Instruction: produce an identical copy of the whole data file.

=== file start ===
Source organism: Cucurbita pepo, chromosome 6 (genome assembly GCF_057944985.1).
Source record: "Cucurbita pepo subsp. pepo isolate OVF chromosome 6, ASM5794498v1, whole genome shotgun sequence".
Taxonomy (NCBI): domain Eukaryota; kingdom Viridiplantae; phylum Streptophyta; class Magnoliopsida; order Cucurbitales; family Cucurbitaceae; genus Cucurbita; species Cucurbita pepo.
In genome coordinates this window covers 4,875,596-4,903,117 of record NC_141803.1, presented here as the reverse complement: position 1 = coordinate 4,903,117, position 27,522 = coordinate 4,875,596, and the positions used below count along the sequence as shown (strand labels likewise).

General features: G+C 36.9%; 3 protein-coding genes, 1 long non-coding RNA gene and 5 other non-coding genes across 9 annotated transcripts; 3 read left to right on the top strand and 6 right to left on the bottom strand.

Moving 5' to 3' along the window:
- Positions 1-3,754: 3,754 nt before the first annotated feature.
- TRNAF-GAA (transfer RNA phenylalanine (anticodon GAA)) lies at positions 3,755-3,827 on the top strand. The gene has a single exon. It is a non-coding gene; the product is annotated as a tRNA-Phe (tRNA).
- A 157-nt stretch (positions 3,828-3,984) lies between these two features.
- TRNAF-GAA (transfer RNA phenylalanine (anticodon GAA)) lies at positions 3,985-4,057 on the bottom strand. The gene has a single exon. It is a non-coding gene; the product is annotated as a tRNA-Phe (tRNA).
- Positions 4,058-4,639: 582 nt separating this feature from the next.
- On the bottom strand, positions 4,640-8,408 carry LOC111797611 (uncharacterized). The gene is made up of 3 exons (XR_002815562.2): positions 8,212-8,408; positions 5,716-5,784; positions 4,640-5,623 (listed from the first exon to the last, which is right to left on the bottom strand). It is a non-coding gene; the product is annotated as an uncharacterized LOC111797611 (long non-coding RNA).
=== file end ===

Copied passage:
Source organism: Cucurbita pepo, chromosome 6 (genome assembly GCF_057944985.1).
Source record: "Cucurbita pepo subsp. pepo isolate OVF chromosome 6, ASM5794498v1, whole genome shotgun sequence".
Taxonomy (NCBI): domain Eukaryota; kingdom Viridiplantae; phylum Streptophyta; class Magnoliopsida; order Cucurbitales; family Cucurbitaceae; genus Cucurbita; species Cucurbita pepo.
In genome coordinates this window covers 4,875,596-4,903,117 of record NC_141803.1, presented here as the reverse complement: position 1 = coordinate 4,903,117, position 27,522 = coordinate 4,875,596, and the positions used below count along the sequence as shown (strand labels likewise).

General features: G+C 36.9%; 3 protein-coding genes, 1 long non-coding RNA gene and 5 other non-coding genes across 9 annotated transcripts; 3 read left to right on the top strand and 6 right to left on the bottom strand.

Moving 5' to 3' along the window:
- Positions 1-3,754: 3,754 nt before the first annotated feature.
- TRNAF-GAA (transfer RNA phenylalanine (anticodon GAA)) lies at positions 3,755-3,827 on the top strand. The gene has a single exon. It is a non-coding gene; the product is annotated as a tRNA-Phe (tRNA).
- A 157-nt stretch (positions 3,828-3,984) lies between these two features.
- TRNAF-GAA (transfer RNA phenylalanine (anticodon GAA)) lies at positions 3,985-4,057 on the bottom strand. The gene has a single exon. It is a non-coding gene; the product is annotated as a tRNA-Phe (tRNA).
- Positions 4,058-4,639: 582 nt separating this feature from the next.
- On the bottom strand, positions 4,640-8,408 carry LOC111797611 (uncharacterized). The gene is made up of 3 exons (XR_002815562.2): positions 8,212-8,408; positions 5,716-5,784; positions 4,640-5,623 (listed from the first exon to the last, which is right to left on the bottom strand). It is a non-coding gene; the product is annotated as an uncharacterized LOC111797611 (long non-coding RNA).